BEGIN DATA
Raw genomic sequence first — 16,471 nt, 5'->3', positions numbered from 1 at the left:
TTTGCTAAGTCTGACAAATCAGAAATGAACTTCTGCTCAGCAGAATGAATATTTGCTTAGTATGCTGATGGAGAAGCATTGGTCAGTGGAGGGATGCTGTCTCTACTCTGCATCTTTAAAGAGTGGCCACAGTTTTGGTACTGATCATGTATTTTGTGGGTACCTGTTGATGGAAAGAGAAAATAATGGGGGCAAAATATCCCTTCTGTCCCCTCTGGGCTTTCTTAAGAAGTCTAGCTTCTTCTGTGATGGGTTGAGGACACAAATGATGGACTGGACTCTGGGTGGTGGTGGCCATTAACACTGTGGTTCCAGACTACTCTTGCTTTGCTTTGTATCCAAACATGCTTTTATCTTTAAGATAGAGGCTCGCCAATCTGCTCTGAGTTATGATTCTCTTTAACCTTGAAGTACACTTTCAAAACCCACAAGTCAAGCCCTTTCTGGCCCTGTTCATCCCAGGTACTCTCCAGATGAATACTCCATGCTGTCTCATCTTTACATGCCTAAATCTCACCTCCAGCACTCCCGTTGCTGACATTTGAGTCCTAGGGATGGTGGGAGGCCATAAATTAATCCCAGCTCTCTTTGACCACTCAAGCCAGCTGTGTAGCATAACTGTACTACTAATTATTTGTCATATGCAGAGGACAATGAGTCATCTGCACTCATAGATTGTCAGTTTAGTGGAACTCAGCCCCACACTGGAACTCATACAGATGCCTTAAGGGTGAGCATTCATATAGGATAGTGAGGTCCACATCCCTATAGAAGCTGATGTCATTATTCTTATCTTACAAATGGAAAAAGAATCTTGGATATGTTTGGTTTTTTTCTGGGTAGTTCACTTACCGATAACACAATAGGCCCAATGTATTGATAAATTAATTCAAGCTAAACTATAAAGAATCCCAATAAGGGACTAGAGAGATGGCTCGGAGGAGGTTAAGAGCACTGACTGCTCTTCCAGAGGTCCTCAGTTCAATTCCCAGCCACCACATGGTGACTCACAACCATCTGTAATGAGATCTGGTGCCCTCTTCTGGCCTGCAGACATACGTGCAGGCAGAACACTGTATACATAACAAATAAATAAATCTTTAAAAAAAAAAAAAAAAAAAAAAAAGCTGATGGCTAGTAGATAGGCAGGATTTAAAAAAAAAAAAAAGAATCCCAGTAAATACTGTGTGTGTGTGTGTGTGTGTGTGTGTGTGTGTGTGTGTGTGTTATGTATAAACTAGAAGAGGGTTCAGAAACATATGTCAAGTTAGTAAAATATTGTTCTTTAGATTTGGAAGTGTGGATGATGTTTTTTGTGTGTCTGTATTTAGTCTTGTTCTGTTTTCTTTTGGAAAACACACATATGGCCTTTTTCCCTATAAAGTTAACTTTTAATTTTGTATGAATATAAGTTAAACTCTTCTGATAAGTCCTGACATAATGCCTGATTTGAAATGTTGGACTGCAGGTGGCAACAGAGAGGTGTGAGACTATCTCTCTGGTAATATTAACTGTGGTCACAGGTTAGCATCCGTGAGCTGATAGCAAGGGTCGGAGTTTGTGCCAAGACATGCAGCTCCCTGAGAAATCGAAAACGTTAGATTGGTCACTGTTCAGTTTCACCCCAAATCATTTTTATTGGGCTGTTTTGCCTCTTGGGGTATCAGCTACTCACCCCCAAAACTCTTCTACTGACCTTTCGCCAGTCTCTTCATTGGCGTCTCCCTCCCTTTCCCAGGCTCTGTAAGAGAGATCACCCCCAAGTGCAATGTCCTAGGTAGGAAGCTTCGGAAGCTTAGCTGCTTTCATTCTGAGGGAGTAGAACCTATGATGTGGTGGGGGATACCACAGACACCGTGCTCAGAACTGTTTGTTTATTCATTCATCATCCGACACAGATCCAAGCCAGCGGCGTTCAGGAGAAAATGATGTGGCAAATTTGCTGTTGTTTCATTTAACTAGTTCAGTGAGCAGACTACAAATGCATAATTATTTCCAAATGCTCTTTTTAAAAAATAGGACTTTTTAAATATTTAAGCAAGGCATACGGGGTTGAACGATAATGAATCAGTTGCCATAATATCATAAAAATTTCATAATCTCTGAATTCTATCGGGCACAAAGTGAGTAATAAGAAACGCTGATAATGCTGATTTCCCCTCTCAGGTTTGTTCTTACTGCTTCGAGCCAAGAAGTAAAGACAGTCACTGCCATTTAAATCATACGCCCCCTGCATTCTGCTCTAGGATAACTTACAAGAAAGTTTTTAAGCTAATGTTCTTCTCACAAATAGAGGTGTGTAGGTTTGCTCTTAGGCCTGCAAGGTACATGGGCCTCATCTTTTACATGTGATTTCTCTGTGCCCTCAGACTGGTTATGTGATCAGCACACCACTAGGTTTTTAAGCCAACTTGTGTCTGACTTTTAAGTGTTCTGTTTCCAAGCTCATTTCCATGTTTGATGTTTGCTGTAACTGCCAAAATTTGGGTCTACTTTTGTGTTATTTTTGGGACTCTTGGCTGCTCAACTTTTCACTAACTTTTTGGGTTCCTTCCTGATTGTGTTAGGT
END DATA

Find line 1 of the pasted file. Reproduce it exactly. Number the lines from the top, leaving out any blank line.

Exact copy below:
Raw genomic sequence first — 16,471 nt, 5'->3', positions numbered from 1 at the left: